• Posted: Apr 08, 2013 19:16:19
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U.S. unemployment figures came out this week. The rate went down but job creation was anemic. Analysts say the rate dropped because nearly half a million people left the workforce, a combination of retirements, discouraged job-seekers, and changes in circumstance like going back to school. Working people now represent the lowest percentage of overall U.S. population since 1983, 58.5% per NPR's Yuki Noguchi. The economy at large is still growing, but wage increases have been stagnant for years. The only people seeing income gains are company owners and investors. And even though the rate of inflation is low, increased fuel prices are squeezing hundreds and even thousands of dollars out of everybody's budget each month. In effect, we are all getting poorer. So, why do we do this? Why do we continue to go to work each Monday morning?
Because it smells good? Because we like the view out the window? Because the temperature is comfortable? Because we enjoy the music they have playing in the background?
Those reasons might not actually be as silly as they seem. We do tend to opt for relative comfort over not. Try imagining working in a place that smells horrible, or one that's sweltering hot or freezing cold or clammy damp or so dry it sucks the moisture right out of you, or someplace where noise is so loud or annoyingly repetitive you can't stand it. Given a choice, you wouldn't. And neither would I. But, creature comforts and relative health and safety are not the only reasons we go to work each day. In fact, many who work endure conditions they'd never choose if given a choice. Why? Because there are deeper concerns.
Survival is probably the deepest concern. We work to stay alive, to have something to eat, to escape punishment and abuse by both nature and our fellows, and to help ensure we make it through the day with some prospect of seeing tomorrow. Beyond survival, there are both social and personal reasons we work. In all cases, we work to effect consequence. That consequence might be to help solve a problem plaguing any number of people. Or, it may be to gain personal reward for ourselves or our employers. It might also be to create something that has never existed before, perhaps a work of art or an interesting inspiring answer to a fascinating question.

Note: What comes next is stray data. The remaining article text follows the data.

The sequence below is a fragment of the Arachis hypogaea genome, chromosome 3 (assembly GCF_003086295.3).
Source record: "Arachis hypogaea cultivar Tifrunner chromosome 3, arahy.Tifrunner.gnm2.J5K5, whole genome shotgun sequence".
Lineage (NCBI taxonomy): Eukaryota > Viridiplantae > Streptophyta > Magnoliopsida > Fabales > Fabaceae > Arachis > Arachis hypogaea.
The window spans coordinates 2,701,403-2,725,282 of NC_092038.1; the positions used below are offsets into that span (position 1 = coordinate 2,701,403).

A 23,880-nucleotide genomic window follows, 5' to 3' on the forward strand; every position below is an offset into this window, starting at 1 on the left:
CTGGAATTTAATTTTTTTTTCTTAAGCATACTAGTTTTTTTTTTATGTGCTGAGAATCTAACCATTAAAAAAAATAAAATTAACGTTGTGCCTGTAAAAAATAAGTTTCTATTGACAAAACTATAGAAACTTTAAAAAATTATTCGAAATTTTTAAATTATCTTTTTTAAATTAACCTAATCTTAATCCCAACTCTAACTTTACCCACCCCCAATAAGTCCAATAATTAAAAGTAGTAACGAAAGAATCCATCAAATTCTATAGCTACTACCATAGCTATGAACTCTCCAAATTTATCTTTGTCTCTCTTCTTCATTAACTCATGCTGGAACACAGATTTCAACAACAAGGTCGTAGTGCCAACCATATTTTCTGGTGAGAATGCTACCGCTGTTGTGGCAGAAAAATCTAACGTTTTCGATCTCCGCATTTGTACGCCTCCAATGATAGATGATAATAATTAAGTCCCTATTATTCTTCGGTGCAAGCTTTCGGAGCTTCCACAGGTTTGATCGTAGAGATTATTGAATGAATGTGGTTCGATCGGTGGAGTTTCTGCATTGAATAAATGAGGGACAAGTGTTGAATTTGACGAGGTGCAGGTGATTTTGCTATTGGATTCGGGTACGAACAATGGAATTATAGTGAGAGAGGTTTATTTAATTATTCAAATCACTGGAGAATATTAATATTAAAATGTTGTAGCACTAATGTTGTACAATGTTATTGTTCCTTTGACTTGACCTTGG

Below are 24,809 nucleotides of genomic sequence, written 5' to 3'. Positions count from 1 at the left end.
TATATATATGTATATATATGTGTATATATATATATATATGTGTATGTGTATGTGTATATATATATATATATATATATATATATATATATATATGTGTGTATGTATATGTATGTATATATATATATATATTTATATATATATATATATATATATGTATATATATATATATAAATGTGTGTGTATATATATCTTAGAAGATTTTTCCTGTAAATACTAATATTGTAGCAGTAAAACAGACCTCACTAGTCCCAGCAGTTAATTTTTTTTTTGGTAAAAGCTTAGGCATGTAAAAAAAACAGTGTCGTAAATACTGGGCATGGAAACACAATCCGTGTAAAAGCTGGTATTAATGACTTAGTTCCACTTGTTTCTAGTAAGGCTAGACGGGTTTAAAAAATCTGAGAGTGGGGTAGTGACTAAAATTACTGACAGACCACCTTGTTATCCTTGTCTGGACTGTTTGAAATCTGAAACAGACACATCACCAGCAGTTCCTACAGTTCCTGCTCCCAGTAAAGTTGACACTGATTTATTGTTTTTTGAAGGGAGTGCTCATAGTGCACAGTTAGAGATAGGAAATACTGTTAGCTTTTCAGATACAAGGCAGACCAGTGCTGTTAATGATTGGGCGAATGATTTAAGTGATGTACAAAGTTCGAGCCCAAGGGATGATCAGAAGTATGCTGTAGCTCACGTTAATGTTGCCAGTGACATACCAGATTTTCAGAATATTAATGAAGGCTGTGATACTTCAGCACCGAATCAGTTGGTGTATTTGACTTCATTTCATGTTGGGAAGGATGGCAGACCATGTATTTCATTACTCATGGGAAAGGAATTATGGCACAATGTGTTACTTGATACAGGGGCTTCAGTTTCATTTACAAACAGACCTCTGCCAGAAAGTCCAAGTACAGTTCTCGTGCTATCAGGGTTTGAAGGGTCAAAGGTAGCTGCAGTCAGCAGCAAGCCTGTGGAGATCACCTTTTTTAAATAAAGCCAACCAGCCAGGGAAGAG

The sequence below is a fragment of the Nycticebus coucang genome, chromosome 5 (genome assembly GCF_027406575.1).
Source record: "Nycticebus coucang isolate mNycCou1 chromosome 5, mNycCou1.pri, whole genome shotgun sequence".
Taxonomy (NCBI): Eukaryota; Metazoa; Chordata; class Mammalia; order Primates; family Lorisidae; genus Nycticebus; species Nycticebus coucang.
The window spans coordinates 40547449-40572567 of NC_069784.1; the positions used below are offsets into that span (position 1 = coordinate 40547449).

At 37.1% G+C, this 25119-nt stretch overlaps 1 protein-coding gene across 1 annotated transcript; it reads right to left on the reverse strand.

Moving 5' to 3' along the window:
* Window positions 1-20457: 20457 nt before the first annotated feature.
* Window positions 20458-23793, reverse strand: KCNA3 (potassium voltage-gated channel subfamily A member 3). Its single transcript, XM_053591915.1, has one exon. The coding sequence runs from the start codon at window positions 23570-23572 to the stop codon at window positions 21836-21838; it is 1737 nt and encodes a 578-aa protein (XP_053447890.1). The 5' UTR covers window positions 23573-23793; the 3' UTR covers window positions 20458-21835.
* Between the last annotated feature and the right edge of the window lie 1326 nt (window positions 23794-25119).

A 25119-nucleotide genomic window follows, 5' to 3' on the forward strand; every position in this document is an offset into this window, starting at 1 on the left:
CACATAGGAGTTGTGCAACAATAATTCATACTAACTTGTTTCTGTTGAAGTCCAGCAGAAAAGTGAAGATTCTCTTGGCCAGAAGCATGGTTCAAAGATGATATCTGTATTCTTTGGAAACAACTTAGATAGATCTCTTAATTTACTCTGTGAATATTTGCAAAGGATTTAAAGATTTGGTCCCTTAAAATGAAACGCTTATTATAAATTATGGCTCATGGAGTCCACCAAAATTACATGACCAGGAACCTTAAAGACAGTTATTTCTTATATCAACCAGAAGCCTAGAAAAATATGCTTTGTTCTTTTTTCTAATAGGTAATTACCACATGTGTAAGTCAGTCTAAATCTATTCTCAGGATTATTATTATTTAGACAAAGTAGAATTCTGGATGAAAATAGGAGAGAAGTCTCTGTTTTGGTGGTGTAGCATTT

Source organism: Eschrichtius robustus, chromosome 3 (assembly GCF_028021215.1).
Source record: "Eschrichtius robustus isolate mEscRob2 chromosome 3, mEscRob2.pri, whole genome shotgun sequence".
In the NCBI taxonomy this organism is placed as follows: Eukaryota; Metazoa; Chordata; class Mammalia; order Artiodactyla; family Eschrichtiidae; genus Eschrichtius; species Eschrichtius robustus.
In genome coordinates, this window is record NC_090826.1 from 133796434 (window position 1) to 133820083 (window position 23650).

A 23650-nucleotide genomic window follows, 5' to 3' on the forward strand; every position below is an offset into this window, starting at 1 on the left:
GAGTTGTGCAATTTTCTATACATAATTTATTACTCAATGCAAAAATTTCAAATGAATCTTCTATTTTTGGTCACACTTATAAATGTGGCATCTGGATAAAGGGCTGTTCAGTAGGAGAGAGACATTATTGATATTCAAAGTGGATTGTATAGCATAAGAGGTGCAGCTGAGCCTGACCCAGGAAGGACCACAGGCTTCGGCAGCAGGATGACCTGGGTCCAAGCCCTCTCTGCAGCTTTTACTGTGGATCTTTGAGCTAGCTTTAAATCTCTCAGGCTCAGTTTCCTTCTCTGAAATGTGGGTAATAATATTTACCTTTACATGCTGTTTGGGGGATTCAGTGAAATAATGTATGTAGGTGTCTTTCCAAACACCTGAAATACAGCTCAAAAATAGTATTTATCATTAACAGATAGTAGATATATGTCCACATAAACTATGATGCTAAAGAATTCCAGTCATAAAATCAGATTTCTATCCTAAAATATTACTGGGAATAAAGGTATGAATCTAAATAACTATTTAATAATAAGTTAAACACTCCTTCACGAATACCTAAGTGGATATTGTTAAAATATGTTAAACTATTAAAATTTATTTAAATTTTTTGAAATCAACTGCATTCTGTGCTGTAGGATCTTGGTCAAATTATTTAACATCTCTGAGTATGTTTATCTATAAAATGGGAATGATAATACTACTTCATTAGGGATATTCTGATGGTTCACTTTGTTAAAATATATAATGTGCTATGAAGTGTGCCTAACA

So, is all work inherently "good" in its consequence?
Sadly, given the amount of bad consequence due to human activity the world and its inhabitants endure each day, the answer is obviously not. But the situation could be otherwise. Try to imagine a world wherein all individuals are trained from birth to consider the consequence of their actions, for not only themselves but for those around them and for the environment at large. Imagine a world wherein all grown individuals are ensured a personally meaningful place in their communities and workplaces, where their life's work substantively contributes toward socially responsible group efforts. Imagine a surrounding culture that promotes, encourages, and rewards socially and environmentally responsible behavior instead of fostering and promoting fear, jealousy, greed, and corruption. Imagine a world where government leaders understand and accept their service is needed to help make things work for the benefit of society at large, not just for their own profit and aggrandizement.
Working to make such a world real would be work worth doing. Don't you think?
Monday, April 16th, 2012